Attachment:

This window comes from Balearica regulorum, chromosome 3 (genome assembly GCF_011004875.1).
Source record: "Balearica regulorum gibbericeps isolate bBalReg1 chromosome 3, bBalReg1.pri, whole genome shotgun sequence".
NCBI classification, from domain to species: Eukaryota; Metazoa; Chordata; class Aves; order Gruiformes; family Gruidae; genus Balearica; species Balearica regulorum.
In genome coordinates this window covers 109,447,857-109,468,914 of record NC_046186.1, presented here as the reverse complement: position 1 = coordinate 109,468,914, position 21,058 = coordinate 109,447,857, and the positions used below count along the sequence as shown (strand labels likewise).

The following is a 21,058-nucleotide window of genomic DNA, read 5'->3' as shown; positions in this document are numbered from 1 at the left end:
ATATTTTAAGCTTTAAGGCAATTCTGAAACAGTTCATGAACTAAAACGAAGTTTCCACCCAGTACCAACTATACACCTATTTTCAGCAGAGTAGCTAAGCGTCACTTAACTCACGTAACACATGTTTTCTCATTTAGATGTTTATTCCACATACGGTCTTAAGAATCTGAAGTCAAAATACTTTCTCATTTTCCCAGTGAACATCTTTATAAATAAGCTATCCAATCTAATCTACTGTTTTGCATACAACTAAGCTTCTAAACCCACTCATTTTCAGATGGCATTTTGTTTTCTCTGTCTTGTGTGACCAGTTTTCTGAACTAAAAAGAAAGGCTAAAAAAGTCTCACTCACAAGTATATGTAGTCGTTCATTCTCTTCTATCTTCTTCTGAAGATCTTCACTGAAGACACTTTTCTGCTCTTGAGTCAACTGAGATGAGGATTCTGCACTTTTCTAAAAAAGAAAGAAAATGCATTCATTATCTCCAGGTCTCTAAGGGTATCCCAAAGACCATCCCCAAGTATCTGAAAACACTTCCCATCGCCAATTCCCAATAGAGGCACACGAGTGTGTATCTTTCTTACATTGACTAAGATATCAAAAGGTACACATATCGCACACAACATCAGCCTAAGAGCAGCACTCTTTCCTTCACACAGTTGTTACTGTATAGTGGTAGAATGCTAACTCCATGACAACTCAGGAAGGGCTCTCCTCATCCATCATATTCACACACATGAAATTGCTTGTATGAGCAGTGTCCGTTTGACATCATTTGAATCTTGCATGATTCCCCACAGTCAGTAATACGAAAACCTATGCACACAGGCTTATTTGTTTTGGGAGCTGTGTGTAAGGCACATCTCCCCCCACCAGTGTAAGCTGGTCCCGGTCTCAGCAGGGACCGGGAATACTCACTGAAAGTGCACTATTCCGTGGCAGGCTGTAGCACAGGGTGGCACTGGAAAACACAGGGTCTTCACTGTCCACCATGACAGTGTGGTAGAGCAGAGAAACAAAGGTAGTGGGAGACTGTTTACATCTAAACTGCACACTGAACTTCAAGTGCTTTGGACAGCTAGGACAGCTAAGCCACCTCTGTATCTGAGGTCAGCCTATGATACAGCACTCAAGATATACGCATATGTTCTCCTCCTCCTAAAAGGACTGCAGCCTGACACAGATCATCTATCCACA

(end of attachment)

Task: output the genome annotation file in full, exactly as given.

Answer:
This window comes from Balearica regulorum, chromosome 3 (genome assembly GCF_011004875.1).
Source record: "Balearica regulorum gibbericeps isolate bBalReg1 chromosome 3, bBalReg1.pri, whole genome shotgun sequence".
NCBI classification, from domain to species: Eukaryota; Metazoa; Chordata; class Aves; order Gruiformes; family Gruidae; genus Balearica; species Balearica regulorum.
In genome coordinates this window covers 109,447,857-109,468,914 of record NC_046186.1, presented here as the reverse complement: position 1 = coordinate 109,468,914, position 21,058 = coordinate 109,447,857, and the positions used below count along the sequence as shown (strand labels likewise).

The following is a 21,058-nucleotide window of genomic DNA, read 5'->3' as shown; positions in this document are numbered from 1 at the left end:
ATATTTTAAGCTTTAAGGCAATTCTGAAACAGTTCATGAACTAAAACGAAGTTTCCACCCAGTACCAACTATACACCTATTTTCAGCAGAGTAGCTAAGCGTCACTTAACTCACGTAACACATGTTTTCTCATTTAGATGTTTATTCCACATACGGTCTTAAGAATCTGAAGTCAAAATACTTTCTCATTTTCCCAGTGAACATCTTTATAAATAAGCTATCCAATCTAATCTACTGTTTTGCATACAACTAAGCTTCTAAACCCACTCATTTTCAGATGGCATTTTGTTTTCTCTGTCTTGTGTGACCAGTTTTCTGAACTAAAAAGAAAGGCTAAAAAAGTCTCACTCACAAGTATATGTAGTCGTTCATTCTCTTCTATCTTCTTCTGAAGATCTTCACTGAAGACACTTTTCTGCTCTTGAGTCAACTGAGATGAGGATTCTGCACTTTTCTAAAAAAGAAAGAAAATGCATTCATTATCTCCAGGTCTCTAAGGGTATCCCAAAGACCATCCCCAAGTATCTGAAAACACTTCCCATCGCCAATTCCCAATAGAGGCACACGAGTGTGTATCTTTCTTACATTGACTAAGATATCAAAAGGTACACATATCGCACACAACATCAGCCTAAGAGCAGCACTCTTTCCTTCACACAGTTGTTACTGTATAGTGGTAGAATGCTAACTCCATGACAACTCAGGAAGGGCTCTCCTCATCCATCATATTCACACACATGAAATTGCTTGTATGAGCAGTGTCCGTTTGACATCATTTGAATCTTGCATGATTCCCCACAGTCAGTAATACGAAAACCTATGCACACAGGCTTATTTGTTTTGGGAGCTGTGTGTAAGGCACATCTCCCCCCACCAGTGTAAGCTGGTCCCGGTCTCAGCAGGGACCGGGAATACTCACTGAAAGTGCACTATTCCGTGGCAGGCTGTAGCACAGGGTGGCACTGGAAAACACAGGGTCTTCACTGTCCACCATGACAGTGTGGTAGAGCAGAGAAACAAAGGTAGTGGGAGACTGTTTACATCTAAACTGCACACTGAACTTCAAGTGCTTTGGACAGCTAGGACAGCTAAGCCACCTCTGTATCTGAGGTCAGCCTATGATACAGCACTCAAGATATACGCATATGTTCTCCTCCTCCTAAAAGGACTGCAGCCTGACACAGATCATCTATCCACA